Personal data of 1.5 million SingHealth patients has been compromised in what is being described as Singapore’s worst data breach to this day.
According to analysis of the SingHealth breach by multiple sources, including the Cyber Security Agency of Singapore, the attack was a sophisticated one. The attackers are said to have had a high level of sophistication, following user-whitelisted paths, using stolen credentials, and exfiltrating data.
Even though the attackers were sophisticated, the attack pattern itself was actually quite predictable—it followed a typical kill-chain pattern of reconnaissance, weaponization, delivery, exploitation, installation, command and control, and actions on objective. The high sophistication level of the attack is what prevented it from being detected with standard tools. The predictable kill-chain pattern, however, is what would have allowed cyber deception to detect and block the attackers, had cyber deception been deployed along the attackers’ path.
- Initial infection – According to analysis of the attack, the initial breach was executed by infecting a front-end workstation. The attackers then leveraged user credentials from that workstation in order to gain access to SingHealth database systems. This is the most common attack scenario, where attackers breach a weak link, and use that beachhead to further infiltrate the organization and obtain access to critical assets. This pattern of using user credentials obtained from compromised machines is where deception is most relevant because it seeds all front-end workstations (and servers!) with deceptive credentials. As soon as attackers pick up and attempt to use those credentials, they are detected with a high level of fidelity.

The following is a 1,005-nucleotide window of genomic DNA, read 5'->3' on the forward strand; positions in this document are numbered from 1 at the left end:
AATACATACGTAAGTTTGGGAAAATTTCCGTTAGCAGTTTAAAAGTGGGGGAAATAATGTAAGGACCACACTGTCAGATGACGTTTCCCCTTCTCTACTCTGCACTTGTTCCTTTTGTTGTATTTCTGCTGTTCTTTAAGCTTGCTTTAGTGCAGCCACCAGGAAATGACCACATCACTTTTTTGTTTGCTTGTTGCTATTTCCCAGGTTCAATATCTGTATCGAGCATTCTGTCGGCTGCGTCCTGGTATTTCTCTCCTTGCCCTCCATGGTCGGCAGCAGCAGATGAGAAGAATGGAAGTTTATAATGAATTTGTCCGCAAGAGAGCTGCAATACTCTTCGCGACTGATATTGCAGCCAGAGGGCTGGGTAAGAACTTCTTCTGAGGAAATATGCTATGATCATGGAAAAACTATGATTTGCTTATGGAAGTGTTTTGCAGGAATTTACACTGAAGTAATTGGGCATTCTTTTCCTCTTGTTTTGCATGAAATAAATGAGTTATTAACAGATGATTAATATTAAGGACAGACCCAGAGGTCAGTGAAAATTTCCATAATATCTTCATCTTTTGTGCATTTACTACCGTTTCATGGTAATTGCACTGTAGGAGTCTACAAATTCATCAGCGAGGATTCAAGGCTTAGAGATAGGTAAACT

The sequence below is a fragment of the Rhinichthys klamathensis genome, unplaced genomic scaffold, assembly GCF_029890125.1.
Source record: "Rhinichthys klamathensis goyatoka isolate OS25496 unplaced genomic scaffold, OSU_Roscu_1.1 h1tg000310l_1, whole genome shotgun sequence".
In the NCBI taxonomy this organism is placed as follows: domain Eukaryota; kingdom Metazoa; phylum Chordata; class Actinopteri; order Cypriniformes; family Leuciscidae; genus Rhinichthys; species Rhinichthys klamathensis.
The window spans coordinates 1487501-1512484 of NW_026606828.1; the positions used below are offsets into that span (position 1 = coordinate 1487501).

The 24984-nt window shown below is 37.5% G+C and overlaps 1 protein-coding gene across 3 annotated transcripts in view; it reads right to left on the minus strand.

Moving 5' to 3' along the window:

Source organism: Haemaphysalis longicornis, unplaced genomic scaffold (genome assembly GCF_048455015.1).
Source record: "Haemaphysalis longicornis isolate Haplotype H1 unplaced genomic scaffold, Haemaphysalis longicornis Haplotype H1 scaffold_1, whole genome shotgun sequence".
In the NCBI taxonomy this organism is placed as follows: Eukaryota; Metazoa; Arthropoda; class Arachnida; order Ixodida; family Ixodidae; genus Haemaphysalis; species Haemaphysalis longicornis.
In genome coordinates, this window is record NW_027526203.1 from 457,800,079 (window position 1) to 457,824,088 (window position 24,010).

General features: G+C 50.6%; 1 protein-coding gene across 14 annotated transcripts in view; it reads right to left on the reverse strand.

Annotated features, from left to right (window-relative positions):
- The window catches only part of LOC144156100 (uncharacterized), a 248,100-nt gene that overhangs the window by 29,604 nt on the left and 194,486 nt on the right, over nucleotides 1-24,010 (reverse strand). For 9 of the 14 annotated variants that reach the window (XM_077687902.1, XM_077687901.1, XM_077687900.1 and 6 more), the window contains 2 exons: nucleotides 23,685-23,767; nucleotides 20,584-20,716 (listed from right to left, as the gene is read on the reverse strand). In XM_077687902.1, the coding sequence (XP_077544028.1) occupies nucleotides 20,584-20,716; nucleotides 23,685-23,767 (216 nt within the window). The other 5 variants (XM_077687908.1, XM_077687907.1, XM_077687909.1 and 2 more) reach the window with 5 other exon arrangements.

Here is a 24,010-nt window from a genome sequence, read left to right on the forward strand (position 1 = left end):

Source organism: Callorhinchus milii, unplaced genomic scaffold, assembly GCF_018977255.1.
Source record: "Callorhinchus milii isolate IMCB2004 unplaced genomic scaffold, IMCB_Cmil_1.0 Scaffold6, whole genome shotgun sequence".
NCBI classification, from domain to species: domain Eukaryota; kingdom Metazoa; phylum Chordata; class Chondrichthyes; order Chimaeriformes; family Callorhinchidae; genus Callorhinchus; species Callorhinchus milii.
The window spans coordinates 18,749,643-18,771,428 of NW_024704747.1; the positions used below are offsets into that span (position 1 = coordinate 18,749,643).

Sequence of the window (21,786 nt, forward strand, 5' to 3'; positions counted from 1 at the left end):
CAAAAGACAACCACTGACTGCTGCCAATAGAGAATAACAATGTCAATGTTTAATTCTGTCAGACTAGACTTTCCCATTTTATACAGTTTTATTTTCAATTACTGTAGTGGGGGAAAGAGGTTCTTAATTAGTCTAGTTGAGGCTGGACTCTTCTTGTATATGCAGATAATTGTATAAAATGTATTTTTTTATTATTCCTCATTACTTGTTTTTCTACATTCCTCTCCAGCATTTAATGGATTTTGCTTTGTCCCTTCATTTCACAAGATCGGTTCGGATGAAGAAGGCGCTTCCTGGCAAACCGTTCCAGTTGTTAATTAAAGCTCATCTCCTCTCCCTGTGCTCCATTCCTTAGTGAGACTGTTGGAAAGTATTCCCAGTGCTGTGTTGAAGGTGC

- Infiltration – One of the advantages of deception is that it is a quiet technology that doesn’t generate noise unless an attacker is really at play. Typical users should not be accessing the deception elements, so if they are used, it means someone is touching data they shouldn’t be. This allows deception to be deployed without worrying that it will generate extra work for the security teams; it is quiet until something bad is happening—then it immediately raises an alarm.
- Data exfiltration – The next step where deception would have been effective is during the phases where attackers obtained and exfiltrated the data. By seeding the health records with deceptive data and documents, it would have been possible to see that data was leaving the organization (by correlating data transfer with deceptive information). HoneyDocs, which are documents that beacon an alert when they are opened, could also have been used for this purpose.
- Investigation – Deception would also have been useful during the investigation phase that took place starting July 4th, as it would have allowed defenders to push attackers into a contained environment. There, attackers would have been led to believe that they were still actively exfiltrating data from SingHealth, while in fact they would have been monitored to allow defenders to gather forensic data to prevent these attackers from carrying out further attacks or returning.
One of the main lessons we can take from this incident is that breaches keep happening, and existing network and endpoint solutions are ineffective in fully stopping them. It is up to us as defenders to pick up new techniques and technologies to ensure we stay ahead. Deception is such that, by using attackers’ predictable methodology patterns against them, it gives defenders the upper hand.
Irene Abezgauz is Co-Founder and VP Product of Cymmetria, where she uses her technical background to lead product design, and also helps to plan the company’s roadmap. Her experience lies in building successful cybersecurity products and bringing them to market.